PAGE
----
In Tibetan historical materials, the Sanskrit-Tibetan phonetic transliteration has been used as the name of "Tsha-tsha" in all ages, which would be a clear proof of foreign artwork. Occasionally, in the west of Tibet and dBus-gTsang Regions, we can find one or two early "Tsha-tshas" in the ruins of monasteries and groups of stupas. They are of Nepalese style, which was a major influence in the history of Tibetan traditional art. Typical characteristics of Indian Matula Grandhr ra arts are narrow ribbons along with almost naked bodies in various poses. Moreover, Sanskrit incantations are neatly carved around them. I have picked up several "Tsha-tshas" with the above-mentioned features around the Tombs of the Tibetan Kings and Yum-bu-bla-sgang in vPhyongs-rgyas County,Lho-kha. A1though I can't draw the conclusion that these "Tsha-tshas" were made in the period of the Tubo Kingdom, the molds for printing them would be masterpieces of that time. Probably, lots of early-stage "Tsha-tshas" were brought into Tibet from India or Central Asia. However, there still exists another possibility that foreign craft-experts fnished them when supervising casting work in Tibetan-inhabited areas. Some "Tsha-tshas" are carved with Tibetan and Sanskrit scripts. The Tibetan writing is disordered and crude, while the San-skrit is neat and clear, which probably shows the craftsman's nationality.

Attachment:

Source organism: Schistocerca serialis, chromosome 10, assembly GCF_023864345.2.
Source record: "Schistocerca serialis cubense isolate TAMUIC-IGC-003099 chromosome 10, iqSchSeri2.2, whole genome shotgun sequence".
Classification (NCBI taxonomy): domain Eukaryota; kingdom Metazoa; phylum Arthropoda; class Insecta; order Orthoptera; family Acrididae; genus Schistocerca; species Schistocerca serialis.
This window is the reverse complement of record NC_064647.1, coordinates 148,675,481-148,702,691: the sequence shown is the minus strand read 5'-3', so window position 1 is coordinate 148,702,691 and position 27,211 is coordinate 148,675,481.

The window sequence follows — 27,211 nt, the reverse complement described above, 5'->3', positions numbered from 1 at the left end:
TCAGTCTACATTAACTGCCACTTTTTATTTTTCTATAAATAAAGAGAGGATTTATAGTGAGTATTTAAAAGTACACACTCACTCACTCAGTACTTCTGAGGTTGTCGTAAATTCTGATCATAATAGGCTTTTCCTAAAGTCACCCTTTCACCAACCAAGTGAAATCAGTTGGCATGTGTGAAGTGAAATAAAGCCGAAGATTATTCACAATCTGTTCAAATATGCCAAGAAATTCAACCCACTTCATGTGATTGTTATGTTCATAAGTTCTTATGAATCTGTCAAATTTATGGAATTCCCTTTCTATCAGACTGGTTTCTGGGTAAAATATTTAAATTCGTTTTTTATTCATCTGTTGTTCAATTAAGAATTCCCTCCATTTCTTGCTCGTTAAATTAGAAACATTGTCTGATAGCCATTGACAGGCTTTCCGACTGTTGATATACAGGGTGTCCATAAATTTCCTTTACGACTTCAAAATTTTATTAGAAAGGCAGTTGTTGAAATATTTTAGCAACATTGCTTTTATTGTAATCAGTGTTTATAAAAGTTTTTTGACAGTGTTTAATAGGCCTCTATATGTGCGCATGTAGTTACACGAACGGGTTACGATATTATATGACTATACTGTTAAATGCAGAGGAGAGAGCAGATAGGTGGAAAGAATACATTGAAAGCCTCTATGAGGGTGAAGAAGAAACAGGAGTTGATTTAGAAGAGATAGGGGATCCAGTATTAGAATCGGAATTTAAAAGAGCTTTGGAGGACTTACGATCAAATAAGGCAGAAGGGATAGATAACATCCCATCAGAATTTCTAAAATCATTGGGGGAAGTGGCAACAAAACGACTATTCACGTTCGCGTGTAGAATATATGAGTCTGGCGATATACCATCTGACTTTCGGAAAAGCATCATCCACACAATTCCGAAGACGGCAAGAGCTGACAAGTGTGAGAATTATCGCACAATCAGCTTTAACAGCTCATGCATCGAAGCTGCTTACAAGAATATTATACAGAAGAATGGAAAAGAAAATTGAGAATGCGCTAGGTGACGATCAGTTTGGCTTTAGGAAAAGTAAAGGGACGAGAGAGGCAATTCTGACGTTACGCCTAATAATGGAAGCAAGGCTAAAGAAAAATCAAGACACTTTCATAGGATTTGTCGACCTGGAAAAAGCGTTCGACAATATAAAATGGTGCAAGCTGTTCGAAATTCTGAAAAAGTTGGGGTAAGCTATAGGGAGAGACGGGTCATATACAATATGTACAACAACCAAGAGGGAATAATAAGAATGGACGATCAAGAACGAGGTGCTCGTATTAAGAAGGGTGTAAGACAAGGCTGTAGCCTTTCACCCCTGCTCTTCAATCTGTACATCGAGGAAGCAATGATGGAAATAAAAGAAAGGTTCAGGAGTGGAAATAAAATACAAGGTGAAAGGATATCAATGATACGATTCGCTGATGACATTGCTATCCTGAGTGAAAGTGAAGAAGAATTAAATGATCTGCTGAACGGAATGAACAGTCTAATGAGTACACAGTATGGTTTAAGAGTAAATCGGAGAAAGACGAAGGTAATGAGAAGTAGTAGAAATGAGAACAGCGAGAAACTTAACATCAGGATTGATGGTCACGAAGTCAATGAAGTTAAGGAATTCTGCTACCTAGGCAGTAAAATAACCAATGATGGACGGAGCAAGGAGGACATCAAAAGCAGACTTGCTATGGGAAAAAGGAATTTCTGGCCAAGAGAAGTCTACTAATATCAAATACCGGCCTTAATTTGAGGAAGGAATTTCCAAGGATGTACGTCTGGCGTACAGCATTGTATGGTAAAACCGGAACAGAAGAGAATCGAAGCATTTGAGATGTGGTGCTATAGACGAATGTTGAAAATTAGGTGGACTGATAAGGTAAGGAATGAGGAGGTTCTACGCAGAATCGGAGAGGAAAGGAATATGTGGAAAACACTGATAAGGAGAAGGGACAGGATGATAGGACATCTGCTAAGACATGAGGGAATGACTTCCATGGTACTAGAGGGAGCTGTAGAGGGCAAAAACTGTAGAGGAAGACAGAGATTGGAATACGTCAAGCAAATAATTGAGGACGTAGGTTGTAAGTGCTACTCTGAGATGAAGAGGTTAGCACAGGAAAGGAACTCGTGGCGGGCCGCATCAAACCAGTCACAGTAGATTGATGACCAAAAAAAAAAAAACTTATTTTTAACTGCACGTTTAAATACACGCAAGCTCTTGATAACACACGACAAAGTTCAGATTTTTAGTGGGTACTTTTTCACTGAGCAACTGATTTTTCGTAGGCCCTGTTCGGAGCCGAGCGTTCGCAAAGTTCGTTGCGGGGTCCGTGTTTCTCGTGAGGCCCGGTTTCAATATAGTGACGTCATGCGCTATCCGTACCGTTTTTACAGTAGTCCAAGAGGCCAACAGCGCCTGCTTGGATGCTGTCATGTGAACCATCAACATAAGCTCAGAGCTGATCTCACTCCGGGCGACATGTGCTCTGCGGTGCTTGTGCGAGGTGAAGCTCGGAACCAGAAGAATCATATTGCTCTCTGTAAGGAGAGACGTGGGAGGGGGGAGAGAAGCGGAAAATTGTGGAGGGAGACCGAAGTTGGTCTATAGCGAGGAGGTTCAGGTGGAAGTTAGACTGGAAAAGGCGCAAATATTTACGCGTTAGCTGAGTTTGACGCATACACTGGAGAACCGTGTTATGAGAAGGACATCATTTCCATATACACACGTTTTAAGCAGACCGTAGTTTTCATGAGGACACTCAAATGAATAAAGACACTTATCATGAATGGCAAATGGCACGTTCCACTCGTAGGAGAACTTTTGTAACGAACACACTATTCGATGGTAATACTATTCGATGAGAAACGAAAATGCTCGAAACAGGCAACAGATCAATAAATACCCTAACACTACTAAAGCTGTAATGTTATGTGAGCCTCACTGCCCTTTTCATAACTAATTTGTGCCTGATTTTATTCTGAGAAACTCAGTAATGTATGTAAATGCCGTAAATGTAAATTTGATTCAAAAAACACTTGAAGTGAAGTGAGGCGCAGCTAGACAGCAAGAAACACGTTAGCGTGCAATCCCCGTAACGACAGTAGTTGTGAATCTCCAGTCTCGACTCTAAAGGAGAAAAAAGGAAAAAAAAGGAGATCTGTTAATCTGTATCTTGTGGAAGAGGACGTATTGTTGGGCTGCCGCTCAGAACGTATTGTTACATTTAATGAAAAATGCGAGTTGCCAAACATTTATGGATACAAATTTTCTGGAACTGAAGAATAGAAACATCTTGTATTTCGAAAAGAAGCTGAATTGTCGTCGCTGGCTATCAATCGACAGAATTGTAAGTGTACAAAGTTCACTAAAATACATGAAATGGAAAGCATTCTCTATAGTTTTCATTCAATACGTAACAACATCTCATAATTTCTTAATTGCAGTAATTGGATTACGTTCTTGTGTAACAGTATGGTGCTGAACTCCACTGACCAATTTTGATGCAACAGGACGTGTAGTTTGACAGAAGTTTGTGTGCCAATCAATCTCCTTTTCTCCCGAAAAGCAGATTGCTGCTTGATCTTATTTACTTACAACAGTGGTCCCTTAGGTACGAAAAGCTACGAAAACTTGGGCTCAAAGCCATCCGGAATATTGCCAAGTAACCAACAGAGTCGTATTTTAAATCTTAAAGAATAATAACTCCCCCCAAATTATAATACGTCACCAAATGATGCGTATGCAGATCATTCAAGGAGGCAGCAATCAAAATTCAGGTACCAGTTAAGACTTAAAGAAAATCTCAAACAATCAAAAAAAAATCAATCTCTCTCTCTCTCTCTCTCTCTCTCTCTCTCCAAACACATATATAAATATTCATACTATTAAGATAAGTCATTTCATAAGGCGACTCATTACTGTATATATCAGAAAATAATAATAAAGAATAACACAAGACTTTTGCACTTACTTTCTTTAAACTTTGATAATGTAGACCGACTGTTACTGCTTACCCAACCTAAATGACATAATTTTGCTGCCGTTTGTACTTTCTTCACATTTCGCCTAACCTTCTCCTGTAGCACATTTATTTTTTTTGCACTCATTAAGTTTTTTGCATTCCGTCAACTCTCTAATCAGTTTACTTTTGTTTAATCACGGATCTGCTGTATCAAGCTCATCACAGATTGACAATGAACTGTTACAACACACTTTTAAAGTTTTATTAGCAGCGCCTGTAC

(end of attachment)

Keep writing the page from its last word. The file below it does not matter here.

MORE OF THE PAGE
I. The Introduction of "Tsha-tsha" into Tibetan-inhabited Areas

In the history of Tibetan Buddhism, it is recognized that the first contact of Buddhist culture with Tibetan culture is in the period of the reign of 27th Tubo King Lha-tho-do-snya-brtsan. As then Tubo chieftains had the first official contact with Indian and Nepalese Buddhists. With the expansion of Tubo rul-ing forces in Tibetan-inhabited areas and the founding of the Tubo Regime and the unification of Tibet's  scattered regions into a single one by Srong-htsan-sgam-po, this contact was of especial significance in Tibetan history.